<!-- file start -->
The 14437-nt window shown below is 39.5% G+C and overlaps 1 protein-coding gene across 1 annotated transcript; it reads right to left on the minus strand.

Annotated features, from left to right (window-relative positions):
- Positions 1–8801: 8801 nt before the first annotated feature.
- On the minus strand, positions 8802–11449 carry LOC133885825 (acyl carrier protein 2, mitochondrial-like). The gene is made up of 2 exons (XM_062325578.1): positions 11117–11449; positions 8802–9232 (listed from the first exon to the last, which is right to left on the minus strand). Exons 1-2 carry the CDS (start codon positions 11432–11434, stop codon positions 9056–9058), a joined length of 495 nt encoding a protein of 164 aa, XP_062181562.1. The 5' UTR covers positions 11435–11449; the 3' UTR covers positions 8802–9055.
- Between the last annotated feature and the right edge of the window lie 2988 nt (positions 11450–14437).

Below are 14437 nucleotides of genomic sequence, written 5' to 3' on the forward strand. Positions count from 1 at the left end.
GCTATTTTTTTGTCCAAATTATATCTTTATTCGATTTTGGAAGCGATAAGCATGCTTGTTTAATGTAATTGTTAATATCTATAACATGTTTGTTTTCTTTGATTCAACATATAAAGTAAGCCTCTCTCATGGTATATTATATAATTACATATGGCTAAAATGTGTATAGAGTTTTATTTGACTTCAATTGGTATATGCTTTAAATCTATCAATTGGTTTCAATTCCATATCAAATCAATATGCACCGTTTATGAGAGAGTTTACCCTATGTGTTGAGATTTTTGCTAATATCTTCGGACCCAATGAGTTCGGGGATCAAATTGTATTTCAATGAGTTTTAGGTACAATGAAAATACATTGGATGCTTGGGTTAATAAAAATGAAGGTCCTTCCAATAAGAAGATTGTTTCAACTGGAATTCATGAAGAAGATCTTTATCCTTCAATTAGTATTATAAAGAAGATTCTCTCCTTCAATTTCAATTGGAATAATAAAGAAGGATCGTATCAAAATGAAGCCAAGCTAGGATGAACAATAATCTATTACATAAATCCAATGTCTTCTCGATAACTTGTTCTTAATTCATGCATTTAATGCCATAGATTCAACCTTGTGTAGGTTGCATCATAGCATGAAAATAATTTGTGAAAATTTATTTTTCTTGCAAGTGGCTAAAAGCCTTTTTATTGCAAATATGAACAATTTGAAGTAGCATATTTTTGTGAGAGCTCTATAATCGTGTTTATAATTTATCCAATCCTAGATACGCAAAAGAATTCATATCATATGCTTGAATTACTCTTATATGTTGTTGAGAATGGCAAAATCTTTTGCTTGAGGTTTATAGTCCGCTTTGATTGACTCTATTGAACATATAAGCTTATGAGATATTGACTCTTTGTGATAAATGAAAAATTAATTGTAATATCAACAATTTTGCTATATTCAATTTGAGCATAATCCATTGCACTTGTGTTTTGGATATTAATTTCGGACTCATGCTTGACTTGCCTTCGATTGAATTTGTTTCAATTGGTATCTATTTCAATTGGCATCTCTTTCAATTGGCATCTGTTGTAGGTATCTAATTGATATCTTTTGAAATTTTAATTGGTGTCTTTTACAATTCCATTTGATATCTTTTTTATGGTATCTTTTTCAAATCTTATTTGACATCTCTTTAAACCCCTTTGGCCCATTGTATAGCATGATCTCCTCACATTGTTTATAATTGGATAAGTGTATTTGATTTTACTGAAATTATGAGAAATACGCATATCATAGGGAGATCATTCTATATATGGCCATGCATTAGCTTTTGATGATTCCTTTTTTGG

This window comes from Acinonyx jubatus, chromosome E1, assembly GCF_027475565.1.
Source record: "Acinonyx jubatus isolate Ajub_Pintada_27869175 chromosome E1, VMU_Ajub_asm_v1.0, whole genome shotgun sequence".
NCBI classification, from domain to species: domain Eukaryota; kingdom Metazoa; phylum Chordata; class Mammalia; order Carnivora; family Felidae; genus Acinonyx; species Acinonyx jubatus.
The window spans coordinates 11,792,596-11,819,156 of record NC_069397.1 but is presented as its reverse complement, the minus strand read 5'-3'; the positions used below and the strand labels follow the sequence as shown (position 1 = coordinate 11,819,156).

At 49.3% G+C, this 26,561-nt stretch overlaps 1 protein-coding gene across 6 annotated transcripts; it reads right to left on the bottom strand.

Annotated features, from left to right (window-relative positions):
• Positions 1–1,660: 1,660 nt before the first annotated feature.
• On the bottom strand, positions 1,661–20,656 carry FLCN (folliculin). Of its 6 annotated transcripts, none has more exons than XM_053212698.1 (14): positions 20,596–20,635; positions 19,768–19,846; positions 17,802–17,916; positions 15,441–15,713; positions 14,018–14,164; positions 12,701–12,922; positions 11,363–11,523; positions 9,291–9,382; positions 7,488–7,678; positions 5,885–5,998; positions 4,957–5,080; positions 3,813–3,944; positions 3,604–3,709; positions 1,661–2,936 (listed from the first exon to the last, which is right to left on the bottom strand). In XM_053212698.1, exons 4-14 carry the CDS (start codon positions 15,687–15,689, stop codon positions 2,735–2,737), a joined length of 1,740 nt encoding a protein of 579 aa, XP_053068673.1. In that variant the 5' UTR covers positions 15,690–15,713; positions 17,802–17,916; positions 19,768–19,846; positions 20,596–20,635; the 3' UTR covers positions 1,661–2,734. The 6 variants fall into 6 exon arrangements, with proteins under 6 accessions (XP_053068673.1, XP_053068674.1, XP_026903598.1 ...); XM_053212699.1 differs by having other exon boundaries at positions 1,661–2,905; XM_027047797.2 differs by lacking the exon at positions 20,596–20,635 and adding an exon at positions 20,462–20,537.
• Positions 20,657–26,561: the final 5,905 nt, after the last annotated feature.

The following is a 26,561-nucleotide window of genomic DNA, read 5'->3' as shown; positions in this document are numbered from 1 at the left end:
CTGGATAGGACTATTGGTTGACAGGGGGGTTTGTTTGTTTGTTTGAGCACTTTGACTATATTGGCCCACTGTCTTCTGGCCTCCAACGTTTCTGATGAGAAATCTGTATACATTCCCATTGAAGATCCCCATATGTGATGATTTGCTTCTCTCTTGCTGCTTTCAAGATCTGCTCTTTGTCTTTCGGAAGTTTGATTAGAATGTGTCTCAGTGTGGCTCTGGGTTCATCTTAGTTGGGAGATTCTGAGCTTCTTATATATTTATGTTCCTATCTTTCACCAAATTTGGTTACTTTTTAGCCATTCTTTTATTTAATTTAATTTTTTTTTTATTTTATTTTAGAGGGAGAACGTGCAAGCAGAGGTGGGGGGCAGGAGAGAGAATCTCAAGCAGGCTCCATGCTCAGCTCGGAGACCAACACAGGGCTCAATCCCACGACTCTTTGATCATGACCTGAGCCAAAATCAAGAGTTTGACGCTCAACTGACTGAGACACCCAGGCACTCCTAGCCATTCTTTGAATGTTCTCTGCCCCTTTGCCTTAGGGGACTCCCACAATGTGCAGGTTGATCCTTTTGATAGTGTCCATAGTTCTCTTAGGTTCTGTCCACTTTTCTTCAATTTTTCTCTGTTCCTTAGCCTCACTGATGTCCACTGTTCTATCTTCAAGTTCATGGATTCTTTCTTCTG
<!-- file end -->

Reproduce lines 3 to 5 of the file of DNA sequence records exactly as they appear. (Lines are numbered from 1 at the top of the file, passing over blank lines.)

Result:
- Positions 1–8801: 8801 nt before the first annotated feature.
- On the minus strand, positions 8802–11449 carry LOC133885825 (acyl carrier protein 2, mitochondrial-like). The gene is made up of 2 exons (XM_062325578.1): positions 11117–11449; positions 8802–9232 (listed from the first exon to the last, which is right to left on the minus strand). Exons 1-2 carry the CDS (start codon positions 11432–11434, stop codon positions 9056–9058), a joined length of 495 nt encoding a protein of 164 aa, XP_062181562.1. The 5' UTR covers positions 11435–11449; the 3' UTR covers positions 8802–9055.
- Between the last annotated feature and the right edge of the window lie 2988 nt (positions 11450–14437).